Jamaat-e-Islami activists on Tuesday torched a Hindu temple in Chittagong and vandalized another in Lalmonirhat.
Bangladeshi Foreign Minister Dipu Moni condemned the Jamaat-e-Islami's attacks as "pure and simple terrorism." Alarmed by the rising sectarian violence, Bangladesh's government is considering banning the Jamaat-e-Islami organization.
Jamaat-e-Islami is the country's biggest Islamist political party.
"They want to create panic and weaken the law and order situation in the country by killing police," Bangladeshi police Inspector General A. K. M. Shahidul Haque told Niti Central news agency reported Tuesday.
Bangladesh, a largely Muslim country with roughly 160 million people, won its liberation from Pakistan in a 1971 war in which an estimated 3 million people died. Many Pakistani soldiers were abetted during the conflict by local collaborators.
While Jamaat-e-Islami opposed independence during the war, its leaders have subsequently denied committing atrocities against their countrymen during the struggle for independence.
Nevertheless, separatist Jamaat-e-Islami elements have continued their struggle against Dhaka's central authorities to establish a more Islamist friendly government in the country, which would incorporate Islamic Sharia legal principles as the basis for a reformation of Bangladeshi society.
Bangladesh's main opposition leader Khaleda Zia has condemned the recent attacks on Hindus by fundamentalist Jamaat-e-Islami militants and demanded their punishment.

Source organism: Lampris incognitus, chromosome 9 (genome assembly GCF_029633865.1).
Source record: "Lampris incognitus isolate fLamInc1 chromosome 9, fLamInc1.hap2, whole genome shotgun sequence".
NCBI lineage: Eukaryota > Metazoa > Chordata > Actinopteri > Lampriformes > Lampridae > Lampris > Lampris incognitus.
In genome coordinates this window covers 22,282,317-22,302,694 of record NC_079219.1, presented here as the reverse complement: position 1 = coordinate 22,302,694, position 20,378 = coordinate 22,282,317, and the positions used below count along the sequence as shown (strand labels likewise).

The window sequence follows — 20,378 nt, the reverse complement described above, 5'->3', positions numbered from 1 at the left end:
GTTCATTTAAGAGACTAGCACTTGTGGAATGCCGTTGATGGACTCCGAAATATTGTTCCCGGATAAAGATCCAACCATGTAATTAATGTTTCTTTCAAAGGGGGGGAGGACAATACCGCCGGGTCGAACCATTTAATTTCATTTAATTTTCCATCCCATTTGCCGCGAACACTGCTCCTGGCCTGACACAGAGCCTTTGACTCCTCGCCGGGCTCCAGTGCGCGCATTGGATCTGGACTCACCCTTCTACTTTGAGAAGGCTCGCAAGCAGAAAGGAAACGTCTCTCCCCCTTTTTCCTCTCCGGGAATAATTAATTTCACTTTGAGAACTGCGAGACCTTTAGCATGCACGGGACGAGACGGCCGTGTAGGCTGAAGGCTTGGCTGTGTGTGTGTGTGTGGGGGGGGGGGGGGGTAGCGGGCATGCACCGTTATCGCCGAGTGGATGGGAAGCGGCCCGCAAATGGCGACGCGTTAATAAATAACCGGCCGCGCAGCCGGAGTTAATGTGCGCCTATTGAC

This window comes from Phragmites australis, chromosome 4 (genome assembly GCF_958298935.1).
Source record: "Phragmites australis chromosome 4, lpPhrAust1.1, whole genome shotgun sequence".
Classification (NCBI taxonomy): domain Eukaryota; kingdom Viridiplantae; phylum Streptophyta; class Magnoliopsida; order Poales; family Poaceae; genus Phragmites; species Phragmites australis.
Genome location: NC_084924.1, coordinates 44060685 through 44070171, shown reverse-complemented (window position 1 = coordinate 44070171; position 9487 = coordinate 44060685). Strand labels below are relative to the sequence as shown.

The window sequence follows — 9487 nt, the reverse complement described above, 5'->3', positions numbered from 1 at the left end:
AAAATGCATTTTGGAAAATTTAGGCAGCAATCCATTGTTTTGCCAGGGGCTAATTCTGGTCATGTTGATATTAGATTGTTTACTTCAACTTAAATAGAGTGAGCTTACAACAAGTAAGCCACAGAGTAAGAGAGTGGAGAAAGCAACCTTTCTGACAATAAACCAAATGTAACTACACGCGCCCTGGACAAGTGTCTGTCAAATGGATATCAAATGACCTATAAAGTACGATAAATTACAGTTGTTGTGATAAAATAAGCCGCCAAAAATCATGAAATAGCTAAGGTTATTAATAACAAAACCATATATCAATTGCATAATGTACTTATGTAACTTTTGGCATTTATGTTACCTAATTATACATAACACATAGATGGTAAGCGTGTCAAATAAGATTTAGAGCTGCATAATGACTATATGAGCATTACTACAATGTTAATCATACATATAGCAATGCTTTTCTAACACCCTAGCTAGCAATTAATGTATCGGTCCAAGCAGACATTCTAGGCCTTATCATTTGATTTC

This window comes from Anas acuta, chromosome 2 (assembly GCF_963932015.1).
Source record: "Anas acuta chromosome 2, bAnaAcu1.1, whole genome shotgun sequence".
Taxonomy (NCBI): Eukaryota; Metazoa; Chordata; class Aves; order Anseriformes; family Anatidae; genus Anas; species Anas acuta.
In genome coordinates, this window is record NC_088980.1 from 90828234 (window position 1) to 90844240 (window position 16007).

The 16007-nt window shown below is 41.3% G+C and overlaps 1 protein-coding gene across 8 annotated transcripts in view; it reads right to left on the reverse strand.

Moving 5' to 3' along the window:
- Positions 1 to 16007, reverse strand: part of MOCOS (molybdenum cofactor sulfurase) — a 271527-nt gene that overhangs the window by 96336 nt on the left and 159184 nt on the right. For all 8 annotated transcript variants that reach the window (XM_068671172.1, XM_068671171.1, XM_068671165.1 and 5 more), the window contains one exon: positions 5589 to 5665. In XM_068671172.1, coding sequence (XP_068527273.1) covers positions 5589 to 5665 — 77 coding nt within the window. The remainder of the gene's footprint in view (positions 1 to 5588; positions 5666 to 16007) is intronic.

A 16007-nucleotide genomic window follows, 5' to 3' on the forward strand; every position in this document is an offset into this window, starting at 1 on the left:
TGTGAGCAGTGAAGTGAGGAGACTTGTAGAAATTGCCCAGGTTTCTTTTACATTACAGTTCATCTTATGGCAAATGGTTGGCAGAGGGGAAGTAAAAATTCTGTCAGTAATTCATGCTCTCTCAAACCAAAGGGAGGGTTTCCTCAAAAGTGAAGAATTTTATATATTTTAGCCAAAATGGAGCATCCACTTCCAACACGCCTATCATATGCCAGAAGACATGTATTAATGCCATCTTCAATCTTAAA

"I called upon the administration and law enforcers to prevent such attacks on minorities with an iron fist," he said.
Heartening the tensions, last week top Jamaat-e-Islami leader Delawar Hossain Sayedee was sentenced to death for crimes against humanity during the 1971 war.
Since Saydee's sentencing, more than 60 people, including six police officers, have died in clashes between the Jamaat-e-Islami party's supporters and security officers.
A large number of Jamaat-e-Islami members played a crucial role in the 1971 Bangladesh war of independence and stand accused of atrocities committed during the conflict.
Following the conflict, Jamaat-e-Islami subsequently joined the Bangladesh Nationalist Party in an alliance and led a four-party coalition government during 2001-06, subsequently holding two ministries in Zia's government.
During Bangladesh's war of liberation Jamaat-e-Islami was an anti-liberation front that openly opposed the independence of Bangladesh from Pakistan, saying the country would have better prospered as an Islamic-dominated state under Pakistani rule.
Atrocity charges have dogged the Jamaat-e-Islami organization since independence. In 2010 Bangladesh's International Crimes Tribunal charged eight Jamaat-e-Islami leaders with crimes against humanity committed during the Bangladeshi liberation war.
Jamaat-e-Islami was also found guilty of forming paramilitary forces, such as Razakar and Al-Badr forces, and participating in genocidal activities against the population of Bangladesh.
On Feb. 28 Jamaat-e-Islami leader Delwar Hossain Sayeedi was convicted of genocide, rape and religious persecution during Bangladesh's 1971 liberation struggle and sentenced to death.